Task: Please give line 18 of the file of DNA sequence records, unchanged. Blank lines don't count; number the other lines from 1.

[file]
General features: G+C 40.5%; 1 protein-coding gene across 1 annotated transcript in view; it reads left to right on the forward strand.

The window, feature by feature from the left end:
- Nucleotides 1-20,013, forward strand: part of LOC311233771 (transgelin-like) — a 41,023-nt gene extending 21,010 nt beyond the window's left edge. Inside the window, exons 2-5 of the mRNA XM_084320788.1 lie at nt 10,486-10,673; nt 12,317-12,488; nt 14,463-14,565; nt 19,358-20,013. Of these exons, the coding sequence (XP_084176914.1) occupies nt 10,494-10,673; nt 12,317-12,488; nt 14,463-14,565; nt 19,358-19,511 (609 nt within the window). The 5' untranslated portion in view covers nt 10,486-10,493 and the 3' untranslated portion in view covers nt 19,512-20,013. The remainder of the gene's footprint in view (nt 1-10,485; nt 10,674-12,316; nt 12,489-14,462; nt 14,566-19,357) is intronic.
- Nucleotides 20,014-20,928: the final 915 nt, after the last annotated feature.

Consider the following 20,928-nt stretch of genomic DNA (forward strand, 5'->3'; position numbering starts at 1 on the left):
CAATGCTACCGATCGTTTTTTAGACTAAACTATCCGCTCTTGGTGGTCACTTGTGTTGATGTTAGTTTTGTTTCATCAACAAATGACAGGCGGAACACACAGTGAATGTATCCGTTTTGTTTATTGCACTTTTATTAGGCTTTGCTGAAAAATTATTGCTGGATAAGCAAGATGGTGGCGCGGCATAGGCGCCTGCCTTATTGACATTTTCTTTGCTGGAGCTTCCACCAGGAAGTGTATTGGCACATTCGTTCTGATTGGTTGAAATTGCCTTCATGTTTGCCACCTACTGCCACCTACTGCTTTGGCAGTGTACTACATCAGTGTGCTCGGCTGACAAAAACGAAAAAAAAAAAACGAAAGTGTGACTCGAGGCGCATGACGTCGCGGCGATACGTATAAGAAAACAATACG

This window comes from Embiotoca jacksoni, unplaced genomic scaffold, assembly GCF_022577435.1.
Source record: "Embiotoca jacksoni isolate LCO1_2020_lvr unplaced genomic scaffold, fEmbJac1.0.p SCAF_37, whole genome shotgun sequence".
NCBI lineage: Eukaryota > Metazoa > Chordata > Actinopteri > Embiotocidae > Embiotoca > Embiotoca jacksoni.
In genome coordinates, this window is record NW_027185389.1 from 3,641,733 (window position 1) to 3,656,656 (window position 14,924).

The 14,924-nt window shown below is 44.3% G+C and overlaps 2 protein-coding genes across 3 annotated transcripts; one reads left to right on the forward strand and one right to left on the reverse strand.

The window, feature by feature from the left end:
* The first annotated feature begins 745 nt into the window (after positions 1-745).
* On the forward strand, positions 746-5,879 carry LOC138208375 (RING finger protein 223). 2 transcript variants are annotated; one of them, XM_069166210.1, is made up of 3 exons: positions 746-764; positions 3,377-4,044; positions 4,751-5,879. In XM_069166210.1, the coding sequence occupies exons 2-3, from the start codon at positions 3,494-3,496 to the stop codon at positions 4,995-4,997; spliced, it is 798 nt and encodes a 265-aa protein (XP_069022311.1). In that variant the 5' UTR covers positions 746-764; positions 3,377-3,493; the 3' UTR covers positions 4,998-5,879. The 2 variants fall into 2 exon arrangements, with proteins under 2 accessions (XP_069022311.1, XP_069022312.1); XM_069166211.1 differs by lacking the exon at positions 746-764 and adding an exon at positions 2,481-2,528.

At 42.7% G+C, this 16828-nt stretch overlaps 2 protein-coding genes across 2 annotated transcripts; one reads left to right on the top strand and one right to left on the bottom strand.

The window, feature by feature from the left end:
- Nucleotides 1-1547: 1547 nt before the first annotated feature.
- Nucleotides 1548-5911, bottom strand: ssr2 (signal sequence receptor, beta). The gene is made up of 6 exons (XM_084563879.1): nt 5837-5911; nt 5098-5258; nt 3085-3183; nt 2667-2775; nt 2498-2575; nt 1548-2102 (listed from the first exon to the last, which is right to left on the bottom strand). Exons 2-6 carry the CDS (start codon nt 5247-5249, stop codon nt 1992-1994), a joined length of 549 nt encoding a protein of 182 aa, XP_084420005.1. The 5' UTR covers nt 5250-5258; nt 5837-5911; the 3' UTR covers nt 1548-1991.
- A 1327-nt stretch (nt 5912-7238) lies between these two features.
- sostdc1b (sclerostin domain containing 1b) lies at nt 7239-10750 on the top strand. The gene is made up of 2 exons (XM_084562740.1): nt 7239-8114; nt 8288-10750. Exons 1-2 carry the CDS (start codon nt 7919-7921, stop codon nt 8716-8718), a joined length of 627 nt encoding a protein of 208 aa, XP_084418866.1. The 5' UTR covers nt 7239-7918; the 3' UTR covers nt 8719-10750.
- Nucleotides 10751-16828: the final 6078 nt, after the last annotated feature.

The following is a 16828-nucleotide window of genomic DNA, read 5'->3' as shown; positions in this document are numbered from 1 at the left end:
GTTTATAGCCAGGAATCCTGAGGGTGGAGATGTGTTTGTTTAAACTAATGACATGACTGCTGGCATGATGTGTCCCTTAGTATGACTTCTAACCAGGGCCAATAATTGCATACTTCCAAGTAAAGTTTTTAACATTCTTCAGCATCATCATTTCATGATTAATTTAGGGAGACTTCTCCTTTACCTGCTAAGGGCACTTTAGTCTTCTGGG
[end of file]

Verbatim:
- Nucleotides 1548-5911, bottom strand: ssr2 (signal sequence receptor, beta). The gene is made up of 6 exons (XM_084563879.1): nt 5837-5911; nt 5098-5258; nt 3085-3183; nt 2667-2775; nt 2498-2575; nt 1548-2102 (listed from the first exon to the last, which is right to left on the bottom strand). Exons 2-6 carry the CDS (start codon nt 5247-5249, stop codon nt 1992-1994), a joined length of 549 nt encoding a protein of 182 aa, XP_084420005.1. The 5' UTR covers nt 5250-5258; nt 5837-5911; the 3' UTR covers nt 1548-1991.